The LSU Tigers tasted sweet, sweet revenge on Saturday, eliminating Alabama from national title contention with a 24-21 upset win in Baton Rouge. The Tigers broke Bama’s spirit early in the fourth quarter on a fourth and one at the Tide 23. With the whole country believing that the Tigers would run the ball up the gut, they opted for a play straight out of Boise St. executing a handoff only for Deangelo Peterson to get the ball off a quick lateral and have open field not only for the first down, but very nearly a touchdown as Peterson was knocked out at the Tide three yard-line. The Tigers scored a touchdown there and added a field goal before Bama’s shock wore off enough to mount their final offensive. It brought them close, but not enough as Nick Saban and his boys saw their grandest ambitions for this season go up in smoke in the Bayou.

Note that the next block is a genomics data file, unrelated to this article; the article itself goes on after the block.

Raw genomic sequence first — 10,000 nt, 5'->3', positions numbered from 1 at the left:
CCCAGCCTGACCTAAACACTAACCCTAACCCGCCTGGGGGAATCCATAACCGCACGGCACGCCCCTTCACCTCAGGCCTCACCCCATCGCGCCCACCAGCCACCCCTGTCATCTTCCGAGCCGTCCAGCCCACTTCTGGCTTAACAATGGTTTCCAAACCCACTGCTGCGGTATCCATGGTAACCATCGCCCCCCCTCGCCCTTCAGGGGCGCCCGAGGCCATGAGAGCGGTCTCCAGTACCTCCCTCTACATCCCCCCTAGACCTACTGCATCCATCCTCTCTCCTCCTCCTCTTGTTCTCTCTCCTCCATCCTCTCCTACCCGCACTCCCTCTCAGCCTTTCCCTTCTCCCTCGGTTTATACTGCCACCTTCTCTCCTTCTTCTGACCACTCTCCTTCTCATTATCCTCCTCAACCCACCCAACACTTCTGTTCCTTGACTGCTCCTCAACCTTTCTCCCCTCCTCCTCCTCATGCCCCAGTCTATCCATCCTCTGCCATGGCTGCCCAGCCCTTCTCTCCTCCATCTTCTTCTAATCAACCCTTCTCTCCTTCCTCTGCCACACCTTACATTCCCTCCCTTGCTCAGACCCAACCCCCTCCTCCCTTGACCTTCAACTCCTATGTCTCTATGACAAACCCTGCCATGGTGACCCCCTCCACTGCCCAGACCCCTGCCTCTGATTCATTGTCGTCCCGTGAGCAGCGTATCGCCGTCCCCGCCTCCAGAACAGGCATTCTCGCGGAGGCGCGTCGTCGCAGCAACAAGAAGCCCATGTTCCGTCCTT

The AFC East had to suffer through a very weird weekend. With the division being called by some as the best in pro football, thanks largely to the success of the Jets and Patriots, it didn’t seem like anything out of the ordinary would take place with the two big dogs taking on much lesser foes in the Browns (Patriots) and Lions (Jets). Even Buffalo was given a stumbling Chicago Bears team in the hopes of gaining their first win of the year, and they got them at home nonetheless. Miami was the division’s lone team with a perceived “real” test with their big game in Baltimore. However, everything out of the ordinary happened during the hours of twelve noon and three p.m. (central). The AFC East went 1-3 with one of those wins being classified under the term “miraculous.” The Browns and Ravens ran all over their foes for 34-14 and 26-10 wins respectively while the Bears were able to win by a three-point margin instead of the other way around, which had comprised the Bears’ two losses coming into their game at Buffalo. The beating the Ravens dished out was somewhat expected as Miami is nowhere near as physical a team as Baltimore, but the beating the Browns dished out was almost a mugging in its savagery and unexpectedness. As for the Jets, they had to scratch and claw their way back from ten down in the final few minutes to even force overtime. And this was after being outplayed throughout in a second straight poor outing for the J-E-T-S against an NFC North foe. A 1-3 weekend with two losses via slaughter and their lone win as a division being under circumstances that nobody can realistically expect on a weekly basis sends an interesting message to the AFC East. That message: don’t let this day’s hangover last too long, or you’ll have bigger problems.